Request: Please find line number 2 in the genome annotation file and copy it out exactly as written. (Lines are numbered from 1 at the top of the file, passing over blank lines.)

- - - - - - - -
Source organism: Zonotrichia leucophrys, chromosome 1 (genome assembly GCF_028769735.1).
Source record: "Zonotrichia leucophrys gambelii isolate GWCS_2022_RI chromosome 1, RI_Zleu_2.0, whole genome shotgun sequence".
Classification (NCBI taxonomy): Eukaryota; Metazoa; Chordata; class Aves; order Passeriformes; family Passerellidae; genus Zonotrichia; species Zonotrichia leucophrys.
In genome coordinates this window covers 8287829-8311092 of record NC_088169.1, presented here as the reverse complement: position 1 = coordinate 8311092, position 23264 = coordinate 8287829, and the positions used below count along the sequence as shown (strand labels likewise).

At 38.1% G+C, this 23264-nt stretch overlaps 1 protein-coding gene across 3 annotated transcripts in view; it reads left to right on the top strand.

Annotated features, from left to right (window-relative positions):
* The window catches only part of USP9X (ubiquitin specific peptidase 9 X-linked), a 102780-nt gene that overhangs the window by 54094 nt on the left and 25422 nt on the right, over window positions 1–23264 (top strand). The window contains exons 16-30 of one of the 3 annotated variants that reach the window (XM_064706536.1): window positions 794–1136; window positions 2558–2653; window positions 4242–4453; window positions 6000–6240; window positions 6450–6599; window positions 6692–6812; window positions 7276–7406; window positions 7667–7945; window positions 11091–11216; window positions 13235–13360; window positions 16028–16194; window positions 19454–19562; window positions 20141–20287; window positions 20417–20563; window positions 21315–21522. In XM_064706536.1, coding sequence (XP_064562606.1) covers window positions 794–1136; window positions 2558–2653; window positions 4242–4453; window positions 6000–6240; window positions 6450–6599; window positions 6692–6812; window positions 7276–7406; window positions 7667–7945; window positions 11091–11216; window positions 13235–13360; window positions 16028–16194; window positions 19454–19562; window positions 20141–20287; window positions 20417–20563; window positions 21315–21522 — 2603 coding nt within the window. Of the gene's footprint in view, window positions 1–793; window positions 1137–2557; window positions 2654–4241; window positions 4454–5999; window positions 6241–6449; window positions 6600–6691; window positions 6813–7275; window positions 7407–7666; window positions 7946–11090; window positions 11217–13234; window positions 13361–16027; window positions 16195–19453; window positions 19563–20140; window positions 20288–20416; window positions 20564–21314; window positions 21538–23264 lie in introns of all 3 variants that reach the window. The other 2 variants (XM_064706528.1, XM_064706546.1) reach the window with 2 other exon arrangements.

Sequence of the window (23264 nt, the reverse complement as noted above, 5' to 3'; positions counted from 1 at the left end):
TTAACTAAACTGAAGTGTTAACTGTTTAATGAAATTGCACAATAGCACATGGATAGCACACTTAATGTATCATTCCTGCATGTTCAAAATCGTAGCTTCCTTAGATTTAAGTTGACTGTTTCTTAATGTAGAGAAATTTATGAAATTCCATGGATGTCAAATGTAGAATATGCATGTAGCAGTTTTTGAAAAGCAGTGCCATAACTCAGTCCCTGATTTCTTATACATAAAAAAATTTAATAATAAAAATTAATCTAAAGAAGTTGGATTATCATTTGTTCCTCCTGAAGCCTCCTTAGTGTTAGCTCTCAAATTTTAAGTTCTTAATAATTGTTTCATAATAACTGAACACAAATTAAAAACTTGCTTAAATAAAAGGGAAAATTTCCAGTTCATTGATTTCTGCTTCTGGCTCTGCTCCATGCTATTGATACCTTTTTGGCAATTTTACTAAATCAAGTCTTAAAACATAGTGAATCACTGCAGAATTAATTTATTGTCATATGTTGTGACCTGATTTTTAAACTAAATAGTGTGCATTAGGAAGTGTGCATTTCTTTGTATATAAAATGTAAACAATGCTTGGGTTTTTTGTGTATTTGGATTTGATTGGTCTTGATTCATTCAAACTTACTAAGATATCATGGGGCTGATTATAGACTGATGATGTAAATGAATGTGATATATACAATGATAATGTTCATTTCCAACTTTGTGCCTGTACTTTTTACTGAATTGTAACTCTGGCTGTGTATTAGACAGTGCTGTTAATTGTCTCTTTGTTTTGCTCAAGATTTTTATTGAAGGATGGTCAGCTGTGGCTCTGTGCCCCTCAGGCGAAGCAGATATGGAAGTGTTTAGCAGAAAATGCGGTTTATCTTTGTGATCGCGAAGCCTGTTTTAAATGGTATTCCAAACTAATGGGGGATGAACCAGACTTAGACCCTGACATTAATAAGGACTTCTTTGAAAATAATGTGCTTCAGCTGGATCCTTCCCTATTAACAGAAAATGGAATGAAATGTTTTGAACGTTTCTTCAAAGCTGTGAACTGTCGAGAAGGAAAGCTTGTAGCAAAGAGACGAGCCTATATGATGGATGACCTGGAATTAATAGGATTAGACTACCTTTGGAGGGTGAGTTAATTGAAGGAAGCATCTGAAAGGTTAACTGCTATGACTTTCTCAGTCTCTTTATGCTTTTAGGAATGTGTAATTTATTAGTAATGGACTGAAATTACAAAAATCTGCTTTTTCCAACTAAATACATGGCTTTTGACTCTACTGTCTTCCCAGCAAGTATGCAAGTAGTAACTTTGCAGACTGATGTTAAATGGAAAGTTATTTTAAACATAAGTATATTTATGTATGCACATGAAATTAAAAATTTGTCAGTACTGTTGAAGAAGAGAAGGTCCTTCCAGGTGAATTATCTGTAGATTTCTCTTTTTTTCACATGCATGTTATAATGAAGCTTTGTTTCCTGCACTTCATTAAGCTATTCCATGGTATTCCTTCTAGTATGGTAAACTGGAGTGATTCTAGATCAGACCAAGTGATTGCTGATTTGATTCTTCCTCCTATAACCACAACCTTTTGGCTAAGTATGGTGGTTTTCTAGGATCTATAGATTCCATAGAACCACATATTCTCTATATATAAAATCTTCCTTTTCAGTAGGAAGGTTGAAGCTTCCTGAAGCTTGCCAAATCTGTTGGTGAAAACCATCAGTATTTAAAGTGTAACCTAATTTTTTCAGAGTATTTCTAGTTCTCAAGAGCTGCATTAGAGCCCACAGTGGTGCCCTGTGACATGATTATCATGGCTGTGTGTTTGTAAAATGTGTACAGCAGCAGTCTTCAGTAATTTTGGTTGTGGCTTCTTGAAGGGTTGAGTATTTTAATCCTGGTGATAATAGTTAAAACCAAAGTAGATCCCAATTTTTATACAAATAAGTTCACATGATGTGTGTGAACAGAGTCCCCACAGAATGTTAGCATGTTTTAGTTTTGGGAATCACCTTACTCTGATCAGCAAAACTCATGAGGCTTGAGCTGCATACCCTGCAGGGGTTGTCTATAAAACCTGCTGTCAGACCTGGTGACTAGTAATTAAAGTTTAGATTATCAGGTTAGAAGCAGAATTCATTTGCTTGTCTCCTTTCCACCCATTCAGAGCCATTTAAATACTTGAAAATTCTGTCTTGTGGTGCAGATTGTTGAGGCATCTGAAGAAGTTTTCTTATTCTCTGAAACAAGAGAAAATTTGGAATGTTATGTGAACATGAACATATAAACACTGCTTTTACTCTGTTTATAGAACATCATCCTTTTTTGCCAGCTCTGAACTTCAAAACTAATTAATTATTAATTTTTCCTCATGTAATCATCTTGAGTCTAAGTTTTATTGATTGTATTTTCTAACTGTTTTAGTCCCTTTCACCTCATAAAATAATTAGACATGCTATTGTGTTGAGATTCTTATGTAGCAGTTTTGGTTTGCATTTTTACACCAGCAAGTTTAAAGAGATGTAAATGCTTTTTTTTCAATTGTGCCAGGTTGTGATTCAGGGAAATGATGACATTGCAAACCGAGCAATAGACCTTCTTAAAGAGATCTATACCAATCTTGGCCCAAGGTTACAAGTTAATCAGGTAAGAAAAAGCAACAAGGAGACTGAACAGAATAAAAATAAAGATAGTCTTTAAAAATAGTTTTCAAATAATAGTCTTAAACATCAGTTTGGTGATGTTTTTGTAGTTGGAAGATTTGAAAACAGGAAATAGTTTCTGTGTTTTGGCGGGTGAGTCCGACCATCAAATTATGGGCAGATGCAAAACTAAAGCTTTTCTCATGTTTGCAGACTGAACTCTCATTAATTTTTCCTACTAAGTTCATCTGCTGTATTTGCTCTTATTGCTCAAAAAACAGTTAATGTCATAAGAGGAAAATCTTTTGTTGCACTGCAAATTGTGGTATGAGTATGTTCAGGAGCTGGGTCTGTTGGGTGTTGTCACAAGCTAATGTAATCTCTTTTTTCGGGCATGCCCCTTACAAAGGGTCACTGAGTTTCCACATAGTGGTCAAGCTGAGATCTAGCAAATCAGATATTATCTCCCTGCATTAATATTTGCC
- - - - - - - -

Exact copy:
Source record: "Zonotrichia leucophrys gambelii isolate GWCS_2022_RI chromosome 1, RI_Zleu_2.0, whole genome shotgun sequence".